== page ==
I Am Not a Commodity

I’m not sure when this started happening, but one day I went in to see my dentist. The hygienist that I’d known for a long time cleaned my teeth as usual and then a different dentist (other than my regular) did the examination.

“Okay,” I thought. A little unusual, but fine. He wasn’t unprofessional or anything, although he didn’t introduce himself, so for all I know, this was a student poking around in my mouth.

Now, I’ve been with my current dentist for nearly 10 years. Not a huge amount of time,  but I always had the same one. I’ve had problems with my teeth in the past and am sensitive to any changes.

When I went out to book my next appointment, I inquired who would be the dentist, and I was advised that it would be this guy that just examined me. I was told that it was “customary” for the examining dentist to do the follow-up work.

I was stunned. When did I become nothing more than a commodity? It could have been a butcher picking another piece of meat to slice into tonight’s roast.

Now I don’t know about the rest of you, but the dentist is my least favourite place to go. They don’t sell any product so you go to your dentist to buy… therefore it’s a SERVICE industry and while it may be “customary” for the examining dentist to do the follow-up work, its unprofessional NOT to introduce yourself; NOT to advise me AHEAD of time that this dentist will be doing the follow-up work; and NOT to ASK IF I MINDED.

Coming from a profession that is supposed to be at the top of the etiquette chain, I think the teaching institutions need to start teaching SERVICE etiquette because they don’t appear to have this acumen.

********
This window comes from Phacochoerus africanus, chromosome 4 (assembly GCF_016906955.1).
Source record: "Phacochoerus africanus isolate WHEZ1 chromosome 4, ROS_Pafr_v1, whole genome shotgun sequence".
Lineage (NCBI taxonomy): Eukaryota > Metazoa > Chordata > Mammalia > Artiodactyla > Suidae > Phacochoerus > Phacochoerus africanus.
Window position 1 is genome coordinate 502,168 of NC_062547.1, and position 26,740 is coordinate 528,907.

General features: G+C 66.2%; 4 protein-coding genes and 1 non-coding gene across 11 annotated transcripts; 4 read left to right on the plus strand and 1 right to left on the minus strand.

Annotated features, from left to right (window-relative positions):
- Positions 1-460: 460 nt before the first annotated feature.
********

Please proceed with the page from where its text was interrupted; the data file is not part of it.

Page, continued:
The terrible thing is that this is not the first time this happened to me.

We’ve always had pets, usually cats. We were going to a vet that we rather liked. They were close to our home, they were polite, and the served only cats. Then one day, we had to take my little guy into the vet and it was no longer a “Cat Veterinary” and there was a big sign on the door saying “All animals welcome.”

Fine, I thought. I won’t stop anyone from making more money if they truly need it, but I should have been forewarned that the business was changing. And not only did they change from cat only, but the vet that we liked sold the business and left without telling us. They just assumed that we would stay with the new vet.

I’m sorry, but when looking for a service profession, I stay with the PERSON, not the building and they should be obligated to advise me of change of management.

I took my cat to this new vet ONCE. He took him behind doors (I wasn’t allowed to stay with him, unlike other visits), and when the nurse brought him out, he had two big chunks of fur missing from his neck, as if he was being held in a death grip. She showed it to us and asked if it had ever happened before. “No,” was my answer. “Oh, well it’s common when the animal gets stressed.”

Number 1, don’t lie to me. The marks on the neck were in the exact place that thumb and fingers would be.

Number 2, why didn’t the vet come one and explain this to me? That’s HIS obligation.

Number 3, why didn’t the vet even INTRODUCE himself… again… standard, business practice.

Needless to say, we’re no long with this vet.

As we age, we want to stay with services we’ve known. We know how they work and we have a history with them. But as these new “professionals” emerge from schools that don’t teach common courtesy or etiquette in place of advocating the “money first philosophy,” they’re all destined for failure.

Seaghan Hancocks

Mr. Seaghan (pronounced shawn) Hancocks works as a professional broadcast Line Producer. Between gigs he writes for his growing web clientele.

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